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Margaritas may be the most popular drink now for Fiesta-goers, but wine was the drink of choice back in the early days.

Margaritas may be the most popular drink now for Fiesta-goers, but wine was the drink of choice back in the early days.


A Toast to Fiesta

It Wasn’t Always Margaritaville Around Here


Take away the parades, the mercados, the dancing, the music, all the pomp and circumstance, and what still remains as a Fiesta tradition? The alcohol. Nowadays, thirsts are usually quenched by leaving the packed street and heading into an even more crowded bar, but things haven’t always been that way. Back in California’s young Spanish days, South Coast citizens partied with quite a different set of intoxicating libations in contrast to the typical margarita or Corona so popular with today’s drinking set.

Understanding that Santa Barbara was an isolated outpost whose inhabitants had to grow all perishable food items themselves, it is no wonder that white wine-from grapes grown in vineyards by the Mission padres-gained the most popularity in Alta California. Employing the help of Chumash natives, grapes were placed in a cowhide basin where they were pressed underfoot, much in the same manner used today at the annual wine crush. The liquid settled into a wooden vat where it fermented for two to three months. The choice was then made of which cleaner, less pulpy juice would become the prized white wine; the thicker and lower-quality grape remnants would be distilled in copper jars to create a harder, brandy-type liquor.

Another alcoholic tradition carried out by Californios was the sweet dessert wine called Angelica. Taking their best white wine after a 10-day fermentation period, the old-school vintners would boil every gallon of wine with one pound of sugar and one quart of the brandy-type grape liquor. Placing the concoction in a charred wood barrel for six months, the result was both sweet and strong, satisfying every after-dinner party.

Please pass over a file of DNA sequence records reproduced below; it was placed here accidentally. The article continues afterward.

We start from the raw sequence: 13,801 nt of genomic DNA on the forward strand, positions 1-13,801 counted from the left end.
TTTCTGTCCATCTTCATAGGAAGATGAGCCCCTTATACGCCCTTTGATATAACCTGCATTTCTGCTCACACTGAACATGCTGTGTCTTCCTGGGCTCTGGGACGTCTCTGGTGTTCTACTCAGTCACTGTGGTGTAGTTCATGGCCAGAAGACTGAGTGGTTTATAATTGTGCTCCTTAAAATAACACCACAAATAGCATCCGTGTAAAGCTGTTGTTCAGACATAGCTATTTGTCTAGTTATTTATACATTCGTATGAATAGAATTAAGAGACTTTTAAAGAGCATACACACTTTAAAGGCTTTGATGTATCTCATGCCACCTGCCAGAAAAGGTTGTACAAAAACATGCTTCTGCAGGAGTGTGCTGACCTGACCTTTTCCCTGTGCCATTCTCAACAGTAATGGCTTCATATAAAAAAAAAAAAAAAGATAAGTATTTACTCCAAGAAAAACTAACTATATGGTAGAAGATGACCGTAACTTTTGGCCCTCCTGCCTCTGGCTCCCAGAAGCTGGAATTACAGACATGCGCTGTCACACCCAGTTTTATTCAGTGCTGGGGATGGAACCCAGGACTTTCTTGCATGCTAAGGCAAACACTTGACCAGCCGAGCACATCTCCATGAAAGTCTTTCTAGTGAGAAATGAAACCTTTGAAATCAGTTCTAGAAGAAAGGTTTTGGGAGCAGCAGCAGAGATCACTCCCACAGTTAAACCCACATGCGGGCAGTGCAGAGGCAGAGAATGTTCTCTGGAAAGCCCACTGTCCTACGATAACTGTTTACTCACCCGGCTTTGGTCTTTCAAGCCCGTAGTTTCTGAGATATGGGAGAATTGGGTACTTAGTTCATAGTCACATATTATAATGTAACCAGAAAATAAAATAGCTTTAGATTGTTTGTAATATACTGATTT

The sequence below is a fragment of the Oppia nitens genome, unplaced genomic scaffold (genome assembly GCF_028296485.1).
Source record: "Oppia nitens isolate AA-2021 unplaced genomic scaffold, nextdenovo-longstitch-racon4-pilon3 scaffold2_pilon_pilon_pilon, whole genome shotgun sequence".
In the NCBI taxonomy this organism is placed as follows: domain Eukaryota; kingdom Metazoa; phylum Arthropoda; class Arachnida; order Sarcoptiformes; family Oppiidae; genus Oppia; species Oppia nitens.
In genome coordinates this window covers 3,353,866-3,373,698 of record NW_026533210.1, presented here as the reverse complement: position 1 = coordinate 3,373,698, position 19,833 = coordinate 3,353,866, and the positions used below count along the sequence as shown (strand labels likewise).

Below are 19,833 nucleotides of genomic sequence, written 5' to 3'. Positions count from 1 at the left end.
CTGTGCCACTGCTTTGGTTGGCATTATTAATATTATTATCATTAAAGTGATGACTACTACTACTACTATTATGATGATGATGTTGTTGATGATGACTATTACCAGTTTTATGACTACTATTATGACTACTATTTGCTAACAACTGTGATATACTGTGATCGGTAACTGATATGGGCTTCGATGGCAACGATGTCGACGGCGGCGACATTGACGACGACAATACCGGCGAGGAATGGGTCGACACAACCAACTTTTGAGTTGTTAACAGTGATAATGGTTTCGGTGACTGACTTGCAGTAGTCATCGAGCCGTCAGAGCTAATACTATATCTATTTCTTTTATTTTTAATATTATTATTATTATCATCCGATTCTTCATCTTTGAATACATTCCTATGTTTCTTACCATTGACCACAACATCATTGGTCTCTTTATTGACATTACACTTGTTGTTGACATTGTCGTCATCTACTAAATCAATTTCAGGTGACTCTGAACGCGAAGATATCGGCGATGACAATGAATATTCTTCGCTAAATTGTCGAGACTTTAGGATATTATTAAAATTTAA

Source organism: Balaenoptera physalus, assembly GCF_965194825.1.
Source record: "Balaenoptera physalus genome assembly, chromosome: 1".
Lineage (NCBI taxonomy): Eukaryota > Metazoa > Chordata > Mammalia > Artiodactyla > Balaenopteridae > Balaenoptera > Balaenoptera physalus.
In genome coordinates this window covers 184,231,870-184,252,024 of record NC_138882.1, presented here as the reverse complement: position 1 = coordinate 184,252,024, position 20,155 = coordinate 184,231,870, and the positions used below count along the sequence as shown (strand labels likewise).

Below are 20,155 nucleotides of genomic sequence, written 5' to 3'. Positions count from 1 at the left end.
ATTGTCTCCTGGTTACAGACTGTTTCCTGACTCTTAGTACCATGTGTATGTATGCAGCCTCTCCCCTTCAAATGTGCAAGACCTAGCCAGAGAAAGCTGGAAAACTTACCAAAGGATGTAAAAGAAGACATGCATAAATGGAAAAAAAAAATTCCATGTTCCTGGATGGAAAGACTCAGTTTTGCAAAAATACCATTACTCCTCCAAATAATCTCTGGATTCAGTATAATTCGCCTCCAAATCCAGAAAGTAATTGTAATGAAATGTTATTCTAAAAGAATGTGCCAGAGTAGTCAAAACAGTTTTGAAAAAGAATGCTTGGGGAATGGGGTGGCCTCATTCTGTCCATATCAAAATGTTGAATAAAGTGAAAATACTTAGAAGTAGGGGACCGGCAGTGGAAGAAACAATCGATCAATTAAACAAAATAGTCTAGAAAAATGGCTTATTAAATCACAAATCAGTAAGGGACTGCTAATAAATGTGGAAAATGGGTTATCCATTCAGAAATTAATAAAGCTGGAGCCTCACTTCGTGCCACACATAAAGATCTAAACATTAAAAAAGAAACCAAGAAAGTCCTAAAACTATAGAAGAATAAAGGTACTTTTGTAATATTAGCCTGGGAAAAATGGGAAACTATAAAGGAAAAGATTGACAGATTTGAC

Every so often, government officials would send in an order to Mexico requesting various nonperishable food and drink items and other living essentials. These records have been compiled into a book edited by UCSB Professor Giorgio Perissinotto titled Documenting Everyday Life in Early Spanish California: The S.B. Presidio Memorias y Facturas, 1779-1810. Within the bilingual pages are lists upon lists of the requisitions ordered from Mexico including, every so often, certain types of alcohol, presenting hints at what Californios were drinking when they had the choice.

According to Kim Baumbaugh, former docent at the Presidio and descendent of German Cota, an early Santa Barbaran, “Most everything that was shipped from Mexico was nonperishable to withstand the journey, so most drinks were more alcoholic than the wine that the padres grew here.” And in retrospect, it makes more sense to order stronger drinks from Mexico, if even just to get more bang for your buck.

Among the recorded orders are a variety of alcohols, some outdated but even more still on sale today. The lists mention orders for barrels of white sherry, sweet Malaga and the Pedro Ximenez varieties of wine, as well as concoctions called rosoli and mistela. With so many of the soldiers and their descendents in town being Mexican, mezcal, a tequila-like alcohol derived from agave plants, was requested often, especially in times of celebration. Another festive, party-oriented liquor was aguardiente, an extra fine mixture made from sugar cane, resembling something like modern rum, and highly regarded for its quality.

The people of Spanish Santa Barbara were renowned for their parties and sought out every reason to throw a big bash. Yet alcohol didn’t rule their lives as it supposedly did in most frontier towns; early English-speaking explorers noticed that it was rare to see an intoxicated Californio, and commented that most were not particularly fond of strong drink.

Once these early parties became incorporated into Old Spanish Days, more types of liquor flowed. A 1940s menu from El Paseo restaurant offered the still-familiar Manhattan and Martini (each 55 cents) and others that were less enduring: Zombies ($1), Stingers (75 cents), and Moscow Mules (65 cents). It’s interesting that missing from the menus and early records are references to today’s drink of choice, the margarita, though tequila drinks are listed.

Gone are the days when folks drank only what they could either grow themselves or wait months for it to arrive by boat. Rejoice in the freedom of choice we have in these days of plenty, and when you taste some brandy or sweet wine, reflect on the way things used to be.



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